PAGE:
The Southern Connecticut Stellar Interferometer (SCSI) is a portable optical intensity interferometer located on the campus of Southern Connecticut State University in New Haven, Connecticut. Since its completion in 2016, the instrument has been used to take engineering data of bright stars. This paper will discuss the data collection and analysis methods, as well as the progress toward reliably measuring a significant stellar photon correlation. Vega has been the main star chosen for test observations to date because its diameter is well known by other methods, and it is not an extended source for the baselines used. The correlation peak in the processed data is compared to theoretical expectations. Given our expected sensitivity, a significant correlation peak is expected for small baselines (~2 m) to appear after a few hours of observation. So far, the observations indicate that the correlation peak is at the expected time delay, and the signal-to-noise ratio roughly scales as predicted.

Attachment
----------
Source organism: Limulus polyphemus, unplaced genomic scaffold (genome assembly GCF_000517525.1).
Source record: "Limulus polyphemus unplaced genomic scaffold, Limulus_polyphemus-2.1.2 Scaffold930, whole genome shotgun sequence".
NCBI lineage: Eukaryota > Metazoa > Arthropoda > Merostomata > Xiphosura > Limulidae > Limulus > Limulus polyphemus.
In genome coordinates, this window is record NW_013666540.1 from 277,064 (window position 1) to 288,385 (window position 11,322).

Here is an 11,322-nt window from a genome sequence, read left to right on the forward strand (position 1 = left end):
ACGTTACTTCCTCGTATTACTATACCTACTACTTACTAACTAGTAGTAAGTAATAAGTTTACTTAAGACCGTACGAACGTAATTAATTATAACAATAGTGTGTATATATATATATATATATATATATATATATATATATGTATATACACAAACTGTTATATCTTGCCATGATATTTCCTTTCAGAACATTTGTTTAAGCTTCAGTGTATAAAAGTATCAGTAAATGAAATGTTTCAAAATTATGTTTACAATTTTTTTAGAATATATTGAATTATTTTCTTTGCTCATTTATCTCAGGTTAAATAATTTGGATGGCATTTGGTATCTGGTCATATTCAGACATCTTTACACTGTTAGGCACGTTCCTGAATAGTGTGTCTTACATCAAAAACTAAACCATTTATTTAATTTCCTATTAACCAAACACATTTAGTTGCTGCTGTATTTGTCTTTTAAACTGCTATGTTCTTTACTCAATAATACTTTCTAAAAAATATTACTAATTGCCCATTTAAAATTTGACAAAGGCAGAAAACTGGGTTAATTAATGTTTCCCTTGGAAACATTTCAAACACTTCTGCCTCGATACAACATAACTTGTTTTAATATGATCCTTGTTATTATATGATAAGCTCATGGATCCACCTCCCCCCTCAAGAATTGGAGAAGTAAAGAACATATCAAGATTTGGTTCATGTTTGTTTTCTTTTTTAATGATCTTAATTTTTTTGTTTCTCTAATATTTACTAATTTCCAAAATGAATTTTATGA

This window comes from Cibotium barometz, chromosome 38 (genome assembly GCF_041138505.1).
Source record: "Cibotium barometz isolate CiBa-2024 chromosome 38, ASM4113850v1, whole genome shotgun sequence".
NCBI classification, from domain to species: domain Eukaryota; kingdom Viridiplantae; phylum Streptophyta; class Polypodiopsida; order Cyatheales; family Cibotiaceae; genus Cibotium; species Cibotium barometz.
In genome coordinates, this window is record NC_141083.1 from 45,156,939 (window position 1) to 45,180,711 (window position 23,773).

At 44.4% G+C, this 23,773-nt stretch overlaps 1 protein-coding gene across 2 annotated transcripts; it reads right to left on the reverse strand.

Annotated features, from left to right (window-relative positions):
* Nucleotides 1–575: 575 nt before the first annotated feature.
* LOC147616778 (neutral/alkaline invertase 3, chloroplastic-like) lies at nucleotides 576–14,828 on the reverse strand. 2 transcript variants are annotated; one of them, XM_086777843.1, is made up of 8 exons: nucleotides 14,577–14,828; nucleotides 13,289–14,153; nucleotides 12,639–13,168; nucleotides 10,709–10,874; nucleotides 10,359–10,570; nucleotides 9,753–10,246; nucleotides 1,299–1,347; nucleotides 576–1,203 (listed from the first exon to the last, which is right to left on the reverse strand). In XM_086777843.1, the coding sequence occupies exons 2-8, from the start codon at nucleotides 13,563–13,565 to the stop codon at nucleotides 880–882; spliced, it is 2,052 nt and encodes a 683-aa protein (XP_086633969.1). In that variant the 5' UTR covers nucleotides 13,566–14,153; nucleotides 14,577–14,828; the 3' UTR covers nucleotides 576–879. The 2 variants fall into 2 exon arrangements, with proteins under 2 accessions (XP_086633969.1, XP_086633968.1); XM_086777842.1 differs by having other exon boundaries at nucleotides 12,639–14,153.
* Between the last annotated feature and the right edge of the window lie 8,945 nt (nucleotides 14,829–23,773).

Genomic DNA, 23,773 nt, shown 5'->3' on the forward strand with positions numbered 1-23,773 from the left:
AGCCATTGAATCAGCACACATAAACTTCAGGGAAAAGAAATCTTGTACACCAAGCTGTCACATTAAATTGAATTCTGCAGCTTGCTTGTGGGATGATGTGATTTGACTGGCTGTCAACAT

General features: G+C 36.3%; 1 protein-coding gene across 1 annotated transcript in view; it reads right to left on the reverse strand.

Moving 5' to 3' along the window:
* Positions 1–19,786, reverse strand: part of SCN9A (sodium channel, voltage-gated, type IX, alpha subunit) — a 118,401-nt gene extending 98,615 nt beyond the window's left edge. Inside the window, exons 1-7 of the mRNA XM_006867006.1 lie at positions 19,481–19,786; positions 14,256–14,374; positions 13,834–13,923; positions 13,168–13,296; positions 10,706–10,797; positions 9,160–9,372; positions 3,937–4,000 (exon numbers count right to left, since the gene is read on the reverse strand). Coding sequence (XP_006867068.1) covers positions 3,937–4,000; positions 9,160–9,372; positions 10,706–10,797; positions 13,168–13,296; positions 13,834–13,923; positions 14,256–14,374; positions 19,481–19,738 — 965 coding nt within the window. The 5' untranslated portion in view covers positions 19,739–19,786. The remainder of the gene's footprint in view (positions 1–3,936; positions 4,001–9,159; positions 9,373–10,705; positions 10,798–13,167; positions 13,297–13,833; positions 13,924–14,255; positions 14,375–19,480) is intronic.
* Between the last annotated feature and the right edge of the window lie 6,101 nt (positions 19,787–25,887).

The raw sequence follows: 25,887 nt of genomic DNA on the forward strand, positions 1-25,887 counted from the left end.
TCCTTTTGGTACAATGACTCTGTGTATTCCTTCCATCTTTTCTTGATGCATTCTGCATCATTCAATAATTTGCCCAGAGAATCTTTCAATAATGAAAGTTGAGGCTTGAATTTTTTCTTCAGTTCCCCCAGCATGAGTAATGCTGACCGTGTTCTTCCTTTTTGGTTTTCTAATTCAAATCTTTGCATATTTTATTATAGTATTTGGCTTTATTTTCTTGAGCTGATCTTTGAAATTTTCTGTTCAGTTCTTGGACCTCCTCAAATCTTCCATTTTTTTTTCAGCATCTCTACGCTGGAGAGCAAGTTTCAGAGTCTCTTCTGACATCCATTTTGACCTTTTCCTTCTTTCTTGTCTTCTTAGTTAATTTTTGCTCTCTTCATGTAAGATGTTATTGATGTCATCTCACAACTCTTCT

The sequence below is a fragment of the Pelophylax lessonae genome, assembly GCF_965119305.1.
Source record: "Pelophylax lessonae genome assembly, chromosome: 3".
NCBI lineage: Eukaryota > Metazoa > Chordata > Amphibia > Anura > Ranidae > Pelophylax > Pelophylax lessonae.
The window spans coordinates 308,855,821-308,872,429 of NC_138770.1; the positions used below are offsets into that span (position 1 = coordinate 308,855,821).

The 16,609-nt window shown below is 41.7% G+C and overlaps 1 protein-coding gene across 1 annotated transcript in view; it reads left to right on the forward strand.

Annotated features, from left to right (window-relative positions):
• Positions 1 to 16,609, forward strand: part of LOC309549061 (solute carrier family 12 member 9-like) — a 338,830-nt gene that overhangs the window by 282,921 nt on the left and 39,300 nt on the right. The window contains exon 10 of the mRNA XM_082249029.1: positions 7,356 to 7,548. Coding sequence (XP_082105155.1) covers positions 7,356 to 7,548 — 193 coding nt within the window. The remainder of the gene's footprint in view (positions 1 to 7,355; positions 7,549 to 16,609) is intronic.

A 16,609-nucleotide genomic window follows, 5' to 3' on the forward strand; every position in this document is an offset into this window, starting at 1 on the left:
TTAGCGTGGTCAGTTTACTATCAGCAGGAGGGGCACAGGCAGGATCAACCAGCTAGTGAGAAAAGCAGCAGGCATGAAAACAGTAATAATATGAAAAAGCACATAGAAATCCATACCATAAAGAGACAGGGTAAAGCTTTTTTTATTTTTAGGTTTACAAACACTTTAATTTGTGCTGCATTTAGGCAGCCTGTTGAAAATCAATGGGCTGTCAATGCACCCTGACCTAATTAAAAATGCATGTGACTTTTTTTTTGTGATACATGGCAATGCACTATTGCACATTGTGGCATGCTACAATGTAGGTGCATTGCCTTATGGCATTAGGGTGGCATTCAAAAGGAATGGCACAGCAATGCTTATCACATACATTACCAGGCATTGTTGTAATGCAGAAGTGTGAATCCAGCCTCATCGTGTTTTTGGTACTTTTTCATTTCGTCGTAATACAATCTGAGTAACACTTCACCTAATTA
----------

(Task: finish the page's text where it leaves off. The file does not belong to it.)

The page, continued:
Samuel A. Weiss, Justin D. Rupert, and Elliott P. Horch, "Stellar photon correlation detection with the Southern Connecticut stellar interferometer
," Proc. SPIE 10701, Optical and Infrared Interferometry and Imaging VI, 107010X (Presented at SPIE Astronomical Telescopes + Instrumentation: June 12, 2018; Published: 9 July 2018); https://doi.org/10.1117/12.2313922.
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